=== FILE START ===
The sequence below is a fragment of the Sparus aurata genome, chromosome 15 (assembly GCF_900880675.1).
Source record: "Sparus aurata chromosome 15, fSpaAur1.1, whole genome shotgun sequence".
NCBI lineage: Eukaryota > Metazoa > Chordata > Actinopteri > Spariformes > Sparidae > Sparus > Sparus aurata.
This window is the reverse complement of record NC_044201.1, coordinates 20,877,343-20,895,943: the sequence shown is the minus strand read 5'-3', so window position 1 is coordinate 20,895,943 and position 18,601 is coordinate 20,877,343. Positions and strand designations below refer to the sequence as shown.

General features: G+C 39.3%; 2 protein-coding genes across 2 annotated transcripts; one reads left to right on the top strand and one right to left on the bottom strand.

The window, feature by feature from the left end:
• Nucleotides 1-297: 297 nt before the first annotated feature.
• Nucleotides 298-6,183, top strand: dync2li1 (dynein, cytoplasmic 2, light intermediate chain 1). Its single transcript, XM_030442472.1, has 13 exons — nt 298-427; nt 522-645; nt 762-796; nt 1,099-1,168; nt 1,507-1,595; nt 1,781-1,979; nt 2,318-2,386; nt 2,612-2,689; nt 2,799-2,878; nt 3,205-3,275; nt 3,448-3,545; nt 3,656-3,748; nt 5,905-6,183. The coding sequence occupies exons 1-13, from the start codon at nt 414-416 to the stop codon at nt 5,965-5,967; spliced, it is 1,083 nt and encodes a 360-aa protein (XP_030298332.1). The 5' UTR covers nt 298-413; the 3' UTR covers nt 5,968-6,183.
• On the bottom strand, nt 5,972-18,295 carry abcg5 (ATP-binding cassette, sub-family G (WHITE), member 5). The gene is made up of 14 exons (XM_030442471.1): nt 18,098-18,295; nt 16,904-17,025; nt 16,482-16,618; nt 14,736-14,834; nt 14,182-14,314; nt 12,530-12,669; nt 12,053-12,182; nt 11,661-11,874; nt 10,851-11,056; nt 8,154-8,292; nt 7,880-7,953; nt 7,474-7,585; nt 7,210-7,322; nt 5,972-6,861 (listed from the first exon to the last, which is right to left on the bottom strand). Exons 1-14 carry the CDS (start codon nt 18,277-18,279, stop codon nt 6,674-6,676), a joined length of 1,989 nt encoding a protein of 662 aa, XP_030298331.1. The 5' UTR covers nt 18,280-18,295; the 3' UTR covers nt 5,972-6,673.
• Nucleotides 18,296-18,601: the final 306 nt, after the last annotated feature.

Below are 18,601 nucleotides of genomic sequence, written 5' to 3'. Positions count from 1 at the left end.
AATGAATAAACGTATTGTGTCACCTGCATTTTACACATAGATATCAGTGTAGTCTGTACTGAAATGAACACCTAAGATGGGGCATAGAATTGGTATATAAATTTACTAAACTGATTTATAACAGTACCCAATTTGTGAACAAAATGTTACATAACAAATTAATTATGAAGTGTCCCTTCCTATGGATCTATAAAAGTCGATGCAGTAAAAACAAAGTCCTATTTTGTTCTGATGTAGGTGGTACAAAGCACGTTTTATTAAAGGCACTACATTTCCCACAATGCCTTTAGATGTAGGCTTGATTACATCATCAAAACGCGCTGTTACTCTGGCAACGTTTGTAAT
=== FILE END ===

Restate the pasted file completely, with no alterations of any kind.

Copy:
The sequence below is a fragment of the Sparus aurata genome, chromosome 15 (assembly GCF_900880675.1).
Source record: "Sparus aurata chromosome 15, fSpaAur1.1, whole genome shotgun sequence".
NCBI lineage: Eukaryota > Metazoa > Chordata > Actinopteri > Spariformes > Sparidae > Sparus > Sparus aurata.
This window is the reverse complement of record NC_044201.1, coordinates 20,877,343-20,895,943: the sequence shown is the minus strand read 5'-3', so window position 1 is coordinate 20,895,943 and position 18,601 is coordinate 20,877,343. Positions and strand designations below refer to the sequence as shown.

General features: G+C 39.3%; 2 protein-coding genes across 2 annotated transcripts; one reads left to right on the top strand and one right to left on the bottom strand.

The window, feature by feature from the left end:
• Nucleotides 1-297: 297 nt before the first annotated feature.
• Nucleotides 298-6,183, top strand: dync2li1 (dynein, cytoplasmic 2, light intermediate chain 1). Its single transcript, XM_030442472.1, has 13 exons — nt 298-427; nt 522-645; nt 762-796; nt 1,099-1,168; nt 1,507-1,595; nt 1,781-1,979; nt 2,318-2,386; nt 2,612-2,689; nt 2,799-2,878; nt 3,205-3,275; nt 3,448-3,545; nt 3,656-3,748; nt 5,905-6,183. The coding sequence occupies exons 1-13, from the start codon at nt 414-416 to the stop codon at nt 5,965-5,967; spliced, it is 1,083 nt and encodes a 360-aa protein (XP_030298332.1). The 5' UTR covers nt 298-413; the 3' UTR covers nt 5,968-6,183.
• On the bottom strand, nt 5,972-18,295 carry abcg5 (ATP-binding cassette, sub-family G (WHITE), member 5). The gene is made up of 14 exons (XM_030442471.1): nt 18,098-18,295; nt 16,904-17,025; nt 16,482-16,618; nt 14,736-14,834; nt 14,182-14,314; nt 12,530-12,669; nt 12,053-12,182; nt 11,661-11,874; nt 10,851-11,056; nt 8,154-8,292; nt 7,880-7,953; nt 7,474-7,585; nt 7,210-7,322; nt 5,972-6,861 (listed from the first exon to the last, which is right to left on the bottom strand). Exons 1-14 carry the CDS (start codon nt 18,277-18,279, stop codon nt 6,674-6,676), a joined length of 1,989 nt encoding a protein of 662 aa, XP_030298331.1. The 5' UTR covers nt 18,280-18,295; the 3' UTR covers nt 5,972-6,673.
• Nucleotides 18,296-18,601: the final 306 nt, after the last annotated feature.

Below are 18,601 nucleotides of genomic sequence, written 5' to 3'. Positions count from 1 at the left end.
AATGAATAAACGTATTGTGTCACCTGCATTTTACACATAGATATCAGTGTAGTCTGTACTGAAATGAACACCTAAGATGGGGCATAGAATTGGTATATAAATTTACTAAACTGATTTATAACAGTACCCAATTTGTGAACAAAATGTTACATAACAAATTAATTATGAAGTGTCCCTTCCTATGGATCTATAAAAGTCGATGCAGTAAAAACAAAGTCCTATTTTGTTCTGATGTAGGTGGTACAAAGCACGTTTTATTAAAGGCACTACATTTCCCACAATGCCTTTAGATGTAGGCTTGATTACATCATCAAAACGCGCTGTTACTCTGGCAACGTTTGTAAT